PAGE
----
the grass is greener on the internet


Who on earth is Telstra?
May 17, 2009, 9:26 pm
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I was going to post on Telstra – the disjointed confused brand, the recent ad spend and yet another store overhaul.

But it seems The Australian’s ‘the Deal’ magazine has managed to cover a lot of what I wanted to say in their latest feature. An interesting read – definitely pick it up (and don’t give me that print is dead spiel, even though newspapers are down there’s niche magazines sprouting up everywhere).

One thing is that Telstra is the big lumbering heavyweight in the industry, and consumers resent the fact that this means they can afford not to care.

Recently Telstra really has been showing off its clout, perhaps passively but in your face nevertheless. Major ad spend in their campaign preceding Mother’s Day – a sticker on the Sunday paper? Oh, well done. Telstra was everywhere you looked. Message: we have money.

The fact also remains that Telstra is the only carrier to have the infrastructure to carry out the national broadband plans – and probably could do it on their own, only it’s that much nicer holding out for a huge government cheque.

They did not touch on the new T [life] image concept going on, so here’s a few thoughts…

  • It feels very Optus. Light colours, open spaces, glass exterior. Any moment a giraffe might pop its head round the corner.
  • The idea of being able to play with phones in-store is great, but potentially expensive. It’s like an age simulation – I’ve seen what happens to a HTC touch after a few hundred schoolkids have played with it and it’s not pretty.
  • Change in image doesn’t mean anything if it’s not accompanied by an internal change. Most telcos seem to struggle with service but I hear the most complaints about Telstra (but that might just be my friends). I still remember the Telecom ads; ‘good, better, best’. They were about always trying to improve.
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If you learn nothing else from Tropicana…
February 24, 2009, 11:06 pm
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Yesterday we got the news that PepsiCo has withdrawn its latest packaging for Tropicana juice.

Brandcurve’s post on the topic several months ago was bombarded with comments about how much people loathed the design.

The new design cut back to simplicity with clean lines, simple pictures and bright colours contrasted with white space. In theory, a bit like Apple’s design concept.

So what’s so bad about it?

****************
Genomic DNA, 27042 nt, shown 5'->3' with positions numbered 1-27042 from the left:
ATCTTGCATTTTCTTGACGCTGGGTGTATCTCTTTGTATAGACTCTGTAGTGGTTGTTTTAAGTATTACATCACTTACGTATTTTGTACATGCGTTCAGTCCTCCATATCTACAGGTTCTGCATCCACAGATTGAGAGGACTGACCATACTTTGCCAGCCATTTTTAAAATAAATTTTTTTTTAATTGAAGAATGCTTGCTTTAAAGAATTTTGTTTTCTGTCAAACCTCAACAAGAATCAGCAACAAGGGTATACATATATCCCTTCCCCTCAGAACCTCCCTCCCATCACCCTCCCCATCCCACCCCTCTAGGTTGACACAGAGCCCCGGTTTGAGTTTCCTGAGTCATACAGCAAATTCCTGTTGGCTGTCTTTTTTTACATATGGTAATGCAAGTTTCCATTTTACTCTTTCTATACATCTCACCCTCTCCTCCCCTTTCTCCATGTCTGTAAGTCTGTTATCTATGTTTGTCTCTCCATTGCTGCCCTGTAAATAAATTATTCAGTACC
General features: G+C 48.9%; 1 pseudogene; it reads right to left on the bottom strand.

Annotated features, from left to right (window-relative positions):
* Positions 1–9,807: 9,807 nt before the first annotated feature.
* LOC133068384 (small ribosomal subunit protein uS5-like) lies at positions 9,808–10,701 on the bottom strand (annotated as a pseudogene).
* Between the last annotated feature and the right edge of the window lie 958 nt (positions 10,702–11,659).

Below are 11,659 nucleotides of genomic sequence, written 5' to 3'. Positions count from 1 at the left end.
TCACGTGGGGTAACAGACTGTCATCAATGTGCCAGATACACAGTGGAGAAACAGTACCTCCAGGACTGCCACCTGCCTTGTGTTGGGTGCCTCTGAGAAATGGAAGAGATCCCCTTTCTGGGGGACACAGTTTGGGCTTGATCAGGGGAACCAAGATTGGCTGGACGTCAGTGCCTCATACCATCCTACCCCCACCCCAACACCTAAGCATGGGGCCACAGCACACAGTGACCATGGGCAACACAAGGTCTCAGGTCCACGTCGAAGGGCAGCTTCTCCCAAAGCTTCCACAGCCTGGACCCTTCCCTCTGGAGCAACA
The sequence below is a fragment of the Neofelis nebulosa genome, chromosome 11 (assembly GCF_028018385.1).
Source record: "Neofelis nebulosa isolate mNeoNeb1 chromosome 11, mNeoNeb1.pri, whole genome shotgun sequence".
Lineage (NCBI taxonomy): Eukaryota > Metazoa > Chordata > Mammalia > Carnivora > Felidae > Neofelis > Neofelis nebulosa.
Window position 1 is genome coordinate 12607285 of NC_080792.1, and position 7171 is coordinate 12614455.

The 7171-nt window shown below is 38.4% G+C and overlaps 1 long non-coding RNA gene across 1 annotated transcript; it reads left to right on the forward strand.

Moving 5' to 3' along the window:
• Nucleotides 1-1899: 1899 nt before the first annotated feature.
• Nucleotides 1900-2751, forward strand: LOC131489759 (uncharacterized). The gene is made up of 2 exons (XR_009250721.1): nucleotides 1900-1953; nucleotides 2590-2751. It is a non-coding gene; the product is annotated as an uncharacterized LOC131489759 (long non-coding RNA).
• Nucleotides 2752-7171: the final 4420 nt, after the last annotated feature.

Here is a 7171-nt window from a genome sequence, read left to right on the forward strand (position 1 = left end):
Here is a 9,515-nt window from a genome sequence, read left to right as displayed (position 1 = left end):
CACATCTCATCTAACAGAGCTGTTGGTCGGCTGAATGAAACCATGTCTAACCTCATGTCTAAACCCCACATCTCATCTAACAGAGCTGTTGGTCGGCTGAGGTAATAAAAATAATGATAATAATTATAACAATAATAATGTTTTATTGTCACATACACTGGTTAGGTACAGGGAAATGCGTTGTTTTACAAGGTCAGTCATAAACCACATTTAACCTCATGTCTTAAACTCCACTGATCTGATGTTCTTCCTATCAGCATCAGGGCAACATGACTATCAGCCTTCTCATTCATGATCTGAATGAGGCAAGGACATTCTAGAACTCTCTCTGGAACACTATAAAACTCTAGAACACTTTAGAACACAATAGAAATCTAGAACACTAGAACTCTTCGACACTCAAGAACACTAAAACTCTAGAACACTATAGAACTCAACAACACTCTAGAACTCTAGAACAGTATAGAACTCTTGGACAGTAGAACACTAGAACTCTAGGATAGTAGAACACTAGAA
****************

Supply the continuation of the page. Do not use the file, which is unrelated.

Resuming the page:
I have two words for them: subconscious cues.

In the f&b world, simple design reminds us of generic home-brands. It doesn’t try and impress us – so it just doesn’t.

For Apple, minimalism means making complex technology look simple and accessible to us.

Context is so easy to forget sometimes.

But context determines how we interpret the world, and that’s one of the key things branding consultants need to understand.



No value in brand valuation?
February 20, 2009, 11:37 pm
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I get the feeling Wally Olins likes to stir things up.

Yes, THAT Olins…of Wolff Olins fame, though now with Saffron.

Design Week has just published an excerpt of his latest book, ‘The Brand Handbook’, in which he claims that brand valuation is absolutely useless for all purposes except ego boosting.

It’s harsh but he does have a point when he says that it’s incredibly difficult to quantify a brand. A brand is not a financial value. To get anywhere near close to an accurate measurement you’d need an algorithm more complex than Google search.

Brand value is also more volatile than politics in a recession and can be just as irrational.

And yet Interbrand still ranks brand value yearly, with companies like Coca-cola, Nike, Apple and Disney coming out on top.

Is it just for ego?

In short…I’d say no. It’s an attempt by management to recognise that there are intangible assets that affect a company’s performance. Brand value is a significant factor in decision-making – the easiest way to make sure that it would be considered was to incorporate it into existing processes by giving it a numeric value.

Companies demand a minimum return on any investment made. The issue is how to justify the monetary investment needed to create a brand by showing that return.

I don’t have answers on how this can be done.

All I can say is that it’s not ideal, but with the current paradigm of decision-making brand valuation is the only way to ensure that it gets the investment that is required.